What Sony’s $380M purchase of Gaikai means for future gaming hardware

Sony Computer Entertainment has been known for its iconic PlayStation hardware, including the PS3 console the PlayStation Portable, now called Vita. But does its future lie in proprietary hardware, or in a delivery platform that brings PlayStation games to any connected device? That’s one possible implication of a $380 million acquisition of Gaikai, a Silicon Valley provider of gaming delivered through the cloud.
Sony announced the news early this morning, saying it was planning on building a cloud service that provided users with new gaming experiences. There were rumors in May that Sony was interested in working with Gaikai or its rival OnLive. Last month, Fortune reported that Gaikai was looking to sell for $500 million. Now that Sony has followed through and bought Gaikai, it raises some interesting questions about what its hardware future looks like.
Initially, the cloud service could quickly be integrated into the PlayStation 3, its successor the PS4 and the Vita, allowing users to access games without a download. Users could access, for example, older PS1 or PS2 titles from the console and the Vita handheld device. But the purchase of Gaikai could also alter Sony’s future hardware plans, putting less emphasis on powerful systems and more focus on a cloud platform that could bring PlayStation games to a wide array of devices. It could be Sony’s equivalent of “TV Everywhere”: Gaikai could connect to Sony smartphones and other mobile devices including tablets, and it could power gaming for a lot of TV makers.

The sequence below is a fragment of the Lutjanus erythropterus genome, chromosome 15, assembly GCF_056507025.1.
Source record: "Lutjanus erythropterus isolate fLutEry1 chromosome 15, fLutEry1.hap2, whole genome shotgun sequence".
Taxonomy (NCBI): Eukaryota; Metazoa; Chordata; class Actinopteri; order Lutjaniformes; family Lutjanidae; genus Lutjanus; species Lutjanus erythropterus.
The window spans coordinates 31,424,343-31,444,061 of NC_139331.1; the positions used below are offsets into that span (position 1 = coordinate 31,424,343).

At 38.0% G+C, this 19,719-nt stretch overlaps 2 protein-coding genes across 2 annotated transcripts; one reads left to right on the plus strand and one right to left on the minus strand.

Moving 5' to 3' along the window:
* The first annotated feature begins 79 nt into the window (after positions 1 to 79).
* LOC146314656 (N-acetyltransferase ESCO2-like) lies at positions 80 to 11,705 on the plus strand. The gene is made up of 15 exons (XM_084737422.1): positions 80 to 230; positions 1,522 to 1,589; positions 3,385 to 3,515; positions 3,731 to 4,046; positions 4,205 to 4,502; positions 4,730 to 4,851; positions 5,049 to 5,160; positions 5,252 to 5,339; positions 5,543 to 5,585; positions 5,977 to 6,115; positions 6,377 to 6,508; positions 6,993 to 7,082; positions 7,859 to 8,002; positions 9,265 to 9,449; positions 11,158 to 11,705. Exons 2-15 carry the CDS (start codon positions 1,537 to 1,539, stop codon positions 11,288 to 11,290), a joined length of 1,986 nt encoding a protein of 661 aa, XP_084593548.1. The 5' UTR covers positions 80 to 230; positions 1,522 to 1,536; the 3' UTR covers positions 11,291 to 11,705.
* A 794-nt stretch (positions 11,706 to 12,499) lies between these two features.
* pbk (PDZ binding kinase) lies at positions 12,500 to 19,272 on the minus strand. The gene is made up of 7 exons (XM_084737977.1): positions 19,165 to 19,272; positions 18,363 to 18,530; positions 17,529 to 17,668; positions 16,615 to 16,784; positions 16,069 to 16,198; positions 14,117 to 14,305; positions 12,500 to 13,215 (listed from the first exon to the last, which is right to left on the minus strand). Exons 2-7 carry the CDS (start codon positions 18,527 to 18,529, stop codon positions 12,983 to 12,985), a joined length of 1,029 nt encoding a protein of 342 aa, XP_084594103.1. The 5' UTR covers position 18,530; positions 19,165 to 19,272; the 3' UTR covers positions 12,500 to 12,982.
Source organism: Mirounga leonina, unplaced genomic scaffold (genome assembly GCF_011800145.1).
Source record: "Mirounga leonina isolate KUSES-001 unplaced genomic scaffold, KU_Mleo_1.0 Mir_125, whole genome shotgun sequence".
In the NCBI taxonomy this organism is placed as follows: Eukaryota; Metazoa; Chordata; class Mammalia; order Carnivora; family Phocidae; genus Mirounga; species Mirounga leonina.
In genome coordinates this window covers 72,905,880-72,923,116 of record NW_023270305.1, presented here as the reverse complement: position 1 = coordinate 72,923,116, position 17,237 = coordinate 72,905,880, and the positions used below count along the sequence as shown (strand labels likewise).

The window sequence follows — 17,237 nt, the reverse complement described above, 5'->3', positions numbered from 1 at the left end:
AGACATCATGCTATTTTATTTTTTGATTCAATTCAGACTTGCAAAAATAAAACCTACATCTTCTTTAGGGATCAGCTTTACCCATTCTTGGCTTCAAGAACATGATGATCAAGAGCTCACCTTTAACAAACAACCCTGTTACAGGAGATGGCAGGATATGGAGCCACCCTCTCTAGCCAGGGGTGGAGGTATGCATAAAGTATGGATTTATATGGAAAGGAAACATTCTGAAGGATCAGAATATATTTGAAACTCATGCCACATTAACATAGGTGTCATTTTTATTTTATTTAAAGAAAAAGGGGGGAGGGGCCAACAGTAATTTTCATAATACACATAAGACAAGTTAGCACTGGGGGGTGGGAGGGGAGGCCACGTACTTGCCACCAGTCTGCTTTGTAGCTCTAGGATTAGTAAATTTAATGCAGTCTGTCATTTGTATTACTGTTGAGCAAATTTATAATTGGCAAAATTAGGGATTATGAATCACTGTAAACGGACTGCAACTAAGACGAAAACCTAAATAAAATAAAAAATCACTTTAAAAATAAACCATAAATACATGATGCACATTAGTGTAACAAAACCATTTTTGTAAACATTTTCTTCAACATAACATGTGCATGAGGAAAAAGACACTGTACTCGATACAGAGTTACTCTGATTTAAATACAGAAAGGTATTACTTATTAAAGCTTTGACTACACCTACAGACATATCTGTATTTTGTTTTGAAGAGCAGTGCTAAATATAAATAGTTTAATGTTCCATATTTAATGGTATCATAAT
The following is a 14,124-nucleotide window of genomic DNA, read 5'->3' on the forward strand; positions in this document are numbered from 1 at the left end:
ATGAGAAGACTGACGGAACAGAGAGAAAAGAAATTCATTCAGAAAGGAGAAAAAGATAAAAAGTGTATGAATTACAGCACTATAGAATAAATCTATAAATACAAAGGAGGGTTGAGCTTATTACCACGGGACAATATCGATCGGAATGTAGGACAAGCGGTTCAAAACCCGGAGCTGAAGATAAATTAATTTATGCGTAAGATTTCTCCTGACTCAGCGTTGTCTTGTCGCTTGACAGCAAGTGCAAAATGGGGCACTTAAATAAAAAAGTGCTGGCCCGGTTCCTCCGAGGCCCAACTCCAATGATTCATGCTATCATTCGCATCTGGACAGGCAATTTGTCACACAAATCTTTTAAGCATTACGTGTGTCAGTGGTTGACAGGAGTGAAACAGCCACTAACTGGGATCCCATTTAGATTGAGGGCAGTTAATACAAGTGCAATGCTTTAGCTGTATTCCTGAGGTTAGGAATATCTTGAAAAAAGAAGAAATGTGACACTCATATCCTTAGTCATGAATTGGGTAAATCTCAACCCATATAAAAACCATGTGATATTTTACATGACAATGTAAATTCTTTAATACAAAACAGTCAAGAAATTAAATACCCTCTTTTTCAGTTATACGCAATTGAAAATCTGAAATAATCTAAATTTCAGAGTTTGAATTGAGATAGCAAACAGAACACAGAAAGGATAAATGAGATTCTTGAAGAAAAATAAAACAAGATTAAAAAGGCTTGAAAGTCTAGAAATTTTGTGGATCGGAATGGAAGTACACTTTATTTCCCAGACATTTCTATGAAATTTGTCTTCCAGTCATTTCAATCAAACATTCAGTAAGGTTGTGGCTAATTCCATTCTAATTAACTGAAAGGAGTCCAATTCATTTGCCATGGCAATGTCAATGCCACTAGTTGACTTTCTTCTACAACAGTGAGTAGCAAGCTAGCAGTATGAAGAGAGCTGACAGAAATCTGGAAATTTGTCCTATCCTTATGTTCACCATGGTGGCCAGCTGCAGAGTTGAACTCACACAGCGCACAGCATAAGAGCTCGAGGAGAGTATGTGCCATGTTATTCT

Gaikai already has deals to bring gaming to TVs from Samsung and LG. It’s unclear how those deals will work now that Gaikai is owned by a rival. We’ll have to wait for more details from Sony and Gaikai, but the potential exists for Sony to depend less on big consoles and all the costs those incur. Having Gaikai means that the PS4 and the Vita would not have to be followed so closely — if ever — by another piece of console hardware.
That would be a big shift for Sony, which has traditionally invested in some of the most advanced gaming systems. The PlayStation 3, for example, was incredibly robust with its Cell Processor but the high specs came with $600 price tag and also took longer to hit the market. That ultimately hurt sales and forced Sony to play catch up against Microsoft’s (s MSFT) earlier-to-market Xbox 360. Now, Sony can start to contemplate a future in which it doesn’t get hung up on those issues. Users could play the latest games from Sony’s data center with the titles streamed instantly to users. That’s the promise of cloud computing in which most of the heavy lifting happens in a data center.
The deal will no doubt heat up speculation about OnLive, which is also rumored to be an acquisition target. Gaikai had raised $45 million from Benchmark Capital,  TriplePoint Capital, Rustic Canyon Partners, Limelight Networks, Qualcomm Ventures (s qcom) , NEA and Intel Capital (s intc).